Pedro grabs vital away goal for Chelsea in Frankfurt

Visitors had gone behind early before pulling back an equaliser to take the advantage

Kevin Trapp of Eintracht Frankfurt fails to stop Pedro’s equaliser for Chelsea during the Europa League semi-final first leg. Photo: Alex Grimm/Bongarts/Getty Images

Kevin Trapp of Eintracht Frankfurt fails to stop Pedro’s equaliser for Chelsea during the Europa League semi-final first leg. Photo: Alex Grimm/Bongarts/Getty Images

 

Eintracht Frankfurt 1 Chelsea 1

If this was the first daunting challenge flung at Chelsea on this schlep of a Europa League campaign, then it was a test Maurizio Sarri’s side passed. The momentum is with them ahead of next week’s return with an away goal acquired and Eintracht Frankfurt’s early enthusiasm in the semi-final first leg having given way to choked realism by the end.

There was a flurry of late chances that the home side might have taken, but, in truth, quite how the visitors did not inflict the Germans’ first home defeat in this competition will be a source of exasperation given the number of better opportunities passed up during a dominant second half. Given how awkward Chelsea had found the early stages, it still seemed something of a triumph to have recovered authority and imposed themselves on the contest. Ruben Loftus-Cheek was imperious, Eden Hazard was scarcely used and will be refreshed for what lies ahead. Sarri’s team will be roundly encouraged – they remain on course for Baku.

This had been billed as Eintracht Frankfurt’s most significant European occasion since they won the competition in a two-legged final 39 years ago, with the din whipped up by the local ultras, to the beat of the drummers at the front of their two-tiered stand, a reflection of the thrill with which they had greeted the tie. There had been concerns that injuries, suspensions and the slog of a season might blunt their approach, though they had actually bullied their visitors through the early exchanges. Chelsea appeared to quail in the raucous atmosphere. That they would recover their poise to draw level by half-time was impressive.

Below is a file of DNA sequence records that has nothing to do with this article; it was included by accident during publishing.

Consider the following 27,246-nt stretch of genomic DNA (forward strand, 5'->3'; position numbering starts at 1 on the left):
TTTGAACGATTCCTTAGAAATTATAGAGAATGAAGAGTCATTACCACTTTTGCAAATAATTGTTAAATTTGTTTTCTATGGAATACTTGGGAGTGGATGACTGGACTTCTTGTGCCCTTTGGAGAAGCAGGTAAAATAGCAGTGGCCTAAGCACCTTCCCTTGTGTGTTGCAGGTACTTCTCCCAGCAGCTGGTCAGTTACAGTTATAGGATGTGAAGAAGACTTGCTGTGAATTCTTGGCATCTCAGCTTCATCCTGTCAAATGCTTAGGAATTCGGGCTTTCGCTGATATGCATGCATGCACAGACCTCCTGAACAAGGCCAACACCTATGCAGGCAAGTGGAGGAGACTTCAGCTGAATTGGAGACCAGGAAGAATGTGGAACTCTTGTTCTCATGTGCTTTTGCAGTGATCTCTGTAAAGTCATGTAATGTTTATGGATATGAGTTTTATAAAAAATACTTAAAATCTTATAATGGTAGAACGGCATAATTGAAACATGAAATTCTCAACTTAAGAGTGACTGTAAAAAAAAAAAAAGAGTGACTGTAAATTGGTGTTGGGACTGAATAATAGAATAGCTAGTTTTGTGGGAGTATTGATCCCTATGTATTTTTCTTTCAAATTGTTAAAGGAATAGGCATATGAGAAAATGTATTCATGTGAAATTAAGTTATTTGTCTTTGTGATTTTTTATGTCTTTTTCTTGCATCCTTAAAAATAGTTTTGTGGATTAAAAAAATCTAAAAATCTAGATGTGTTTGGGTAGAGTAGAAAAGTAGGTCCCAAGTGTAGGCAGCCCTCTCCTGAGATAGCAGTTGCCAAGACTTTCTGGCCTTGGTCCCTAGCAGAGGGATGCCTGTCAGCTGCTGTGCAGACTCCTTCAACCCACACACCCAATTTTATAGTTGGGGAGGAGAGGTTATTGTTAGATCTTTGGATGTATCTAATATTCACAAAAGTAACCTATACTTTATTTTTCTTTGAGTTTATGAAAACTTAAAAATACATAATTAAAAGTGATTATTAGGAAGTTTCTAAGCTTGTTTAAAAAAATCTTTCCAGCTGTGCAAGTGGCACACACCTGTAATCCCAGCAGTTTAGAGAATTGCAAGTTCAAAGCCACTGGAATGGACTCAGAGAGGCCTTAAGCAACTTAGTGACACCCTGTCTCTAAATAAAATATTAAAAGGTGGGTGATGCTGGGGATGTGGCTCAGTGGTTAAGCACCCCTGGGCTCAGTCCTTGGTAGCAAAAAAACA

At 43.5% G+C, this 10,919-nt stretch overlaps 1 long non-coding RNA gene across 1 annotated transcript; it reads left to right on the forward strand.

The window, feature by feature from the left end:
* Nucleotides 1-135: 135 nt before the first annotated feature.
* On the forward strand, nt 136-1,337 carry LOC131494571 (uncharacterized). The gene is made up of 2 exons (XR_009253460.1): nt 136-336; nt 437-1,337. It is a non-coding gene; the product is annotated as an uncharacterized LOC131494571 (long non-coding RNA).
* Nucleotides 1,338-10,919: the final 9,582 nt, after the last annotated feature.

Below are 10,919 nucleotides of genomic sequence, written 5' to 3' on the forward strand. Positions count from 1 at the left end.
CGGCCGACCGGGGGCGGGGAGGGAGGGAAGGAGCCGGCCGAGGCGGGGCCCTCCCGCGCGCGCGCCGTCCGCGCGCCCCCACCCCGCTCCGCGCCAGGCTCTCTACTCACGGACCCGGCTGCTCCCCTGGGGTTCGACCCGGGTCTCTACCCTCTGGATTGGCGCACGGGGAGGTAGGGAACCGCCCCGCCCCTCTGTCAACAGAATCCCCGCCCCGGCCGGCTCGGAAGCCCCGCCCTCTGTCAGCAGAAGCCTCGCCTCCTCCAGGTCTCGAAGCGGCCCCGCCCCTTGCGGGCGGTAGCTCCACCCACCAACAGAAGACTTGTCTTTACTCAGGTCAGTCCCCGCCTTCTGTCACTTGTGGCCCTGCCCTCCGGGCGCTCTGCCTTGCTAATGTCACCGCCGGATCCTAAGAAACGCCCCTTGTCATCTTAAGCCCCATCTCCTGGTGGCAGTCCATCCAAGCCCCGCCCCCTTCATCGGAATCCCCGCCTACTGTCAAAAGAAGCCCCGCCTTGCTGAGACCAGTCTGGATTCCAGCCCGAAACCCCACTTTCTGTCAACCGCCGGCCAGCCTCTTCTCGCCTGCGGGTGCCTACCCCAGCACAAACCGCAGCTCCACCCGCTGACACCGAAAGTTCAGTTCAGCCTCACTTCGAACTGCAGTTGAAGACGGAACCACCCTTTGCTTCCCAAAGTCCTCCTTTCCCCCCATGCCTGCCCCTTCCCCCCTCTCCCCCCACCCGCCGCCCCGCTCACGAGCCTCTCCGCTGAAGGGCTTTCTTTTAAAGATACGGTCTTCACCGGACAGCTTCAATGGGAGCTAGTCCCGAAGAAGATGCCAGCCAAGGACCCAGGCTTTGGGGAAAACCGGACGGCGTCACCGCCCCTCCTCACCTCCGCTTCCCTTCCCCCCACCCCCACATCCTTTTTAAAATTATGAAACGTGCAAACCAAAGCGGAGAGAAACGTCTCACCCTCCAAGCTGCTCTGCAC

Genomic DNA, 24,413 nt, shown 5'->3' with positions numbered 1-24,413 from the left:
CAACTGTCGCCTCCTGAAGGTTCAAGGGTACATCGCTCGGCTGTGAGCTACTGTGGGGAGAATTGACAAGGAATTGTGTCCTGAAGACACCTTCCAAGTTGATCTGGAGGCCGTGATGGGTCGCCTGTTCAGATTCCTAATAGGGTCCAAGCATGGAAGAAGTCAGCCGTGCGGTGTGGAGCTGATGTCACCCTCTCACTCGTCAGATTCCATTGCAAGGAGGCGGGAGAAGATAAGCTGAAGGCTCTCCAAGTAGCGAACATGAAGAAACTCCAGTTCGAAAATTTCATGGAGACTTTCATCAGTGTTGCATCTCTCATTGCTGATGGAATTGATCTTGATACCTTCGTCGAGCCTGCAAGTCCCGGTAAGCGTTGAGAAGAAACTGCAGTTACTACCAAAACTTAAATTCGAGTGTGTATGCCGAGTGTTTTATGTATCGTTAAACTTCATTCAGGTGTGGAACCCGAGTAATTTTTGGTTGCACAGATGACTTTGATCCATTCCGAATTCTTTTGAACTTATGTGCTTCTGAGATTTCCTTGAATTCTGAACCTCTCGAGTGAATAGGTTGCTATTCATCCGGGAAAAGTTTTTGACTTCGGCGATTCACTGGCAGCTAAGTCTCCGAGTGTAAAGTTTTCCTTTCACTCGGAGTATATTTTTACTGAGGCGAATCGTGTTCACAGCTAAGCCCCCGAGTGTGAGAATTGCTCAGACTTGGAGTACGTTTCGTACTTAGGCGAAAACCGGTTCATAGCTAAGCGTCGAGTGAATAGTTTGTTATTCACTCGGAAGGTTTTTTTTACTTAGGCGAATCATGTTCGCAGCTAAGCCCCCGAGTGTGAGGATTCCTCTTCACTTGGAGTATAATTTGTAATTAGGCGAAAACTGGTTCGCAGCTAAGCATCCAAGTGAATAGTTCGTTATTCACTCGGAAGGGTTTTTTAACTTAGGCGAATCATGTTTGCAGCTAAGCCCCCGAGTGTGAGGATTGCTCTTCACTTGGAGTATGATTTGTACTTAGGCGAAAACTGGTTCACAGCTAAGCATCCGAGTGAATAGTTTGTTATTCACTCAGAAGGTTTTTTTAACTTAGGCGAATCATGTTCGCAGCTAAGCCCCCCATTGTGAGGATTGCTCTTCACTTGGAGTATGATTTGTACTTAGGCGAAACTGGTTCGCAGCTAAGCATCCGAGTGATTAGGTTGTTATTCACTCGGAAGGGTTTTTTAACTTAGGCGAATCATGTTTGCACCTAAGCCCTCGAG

How the Bundesliga side must have cursed a moment of indecision as the break approached. David Luiz might have converted Willian’s corner only for Eintracht to scramble the ball away, but they could not wrest it from Loftus-Cheek – a player enjoying the most impressive form of his career at the club to date, and only marginally wide with an effort moments earlier – on the edge of the penalty area. The England midfielder calmly found Pedro at his side with the Spaniard taking a touch, then ripping a shot beyond Kevin Trapp.

That deflated the hosts, who should have made more of Danny da Costa’s early incision down Chelsea’s left flank, or the skewed attempt by the captain, David Abraham, when he was found by the excellent Filip Kostic’s free-kick early on.

They must have started buoyed by their opponents’ selection. Sarri’s decision to start Hazard on the bench, citing “five matches in two weeks” to come, seemed risky, not least because the fifth game still had to be earned. Chelsea had appeared diminished without their playmaker. The Italian would complain bitterly to the fourth official over the non-award of a penalty when Olivier Giroud crumpled to the turf after grappling with Martin Hinteregger, but that was born of frustration. By then, his team trailed.

Luka Jovic celebrates scoring the first goal. Photo: Kai Pfaffenbach/Reuters
Luka Jovic celebrates scoring the first goal. Photo: Kai Pfaffenbach/Reuters

It was Luka Jovic, the striker coveted by Europe’s elite, who had forced the hosts ahead after Giroud had surrendered possession deep inside Frankfurt territory. Three passes through midfield liberated Kostic down the left, with his fizzed centre met by a stooping Jovic, between centre-halves but standing beyond the penalty spot, who placed his header delicately across Kepa Arrizabalaga to skim in off the far post. It was the 21-year-old striker’s 26th goal of the season, as many as he had managed in his previous five campaigns combined.

It was his ninth in this competition alone though, in the absence of Sébastien Haller and Ante Rebic, so much had depended upon Jovic to make an impression on the visitors’ rejigged back-line.

That task was made harder with Chelsea reinvigorated by Pedro’s goal, sensing their hosts’ doubts and threatening to make inroads of their own on the break. Loftus-Cheek might have forced them ahead after driving through the middle yet again and exchanging passes with Pedro, only to side-foot a shot over the bar. David Luiz was more accurate with a free-kick from distance which Trapp, leaping up to his right, tipped on to the crossbar.

Hazard’s introduction for the hobbling Willian added to their armoury, with the German side suddenly prone, anxious and apparently there for the taking. Loftus-Cheek would again force Trapp into a smart stop, with the former Paris Saint-Germain goalkeeper subsequently doing well to react to David Luiz’s sharp near-post header from Hazard’s free-kick. Those escapes did at least provoke a response from the home side, with Abraham again guilty of a bad miss before the end. But the parity confirmed at the end confirmed the advantage lay with Chelsea. – Guardian

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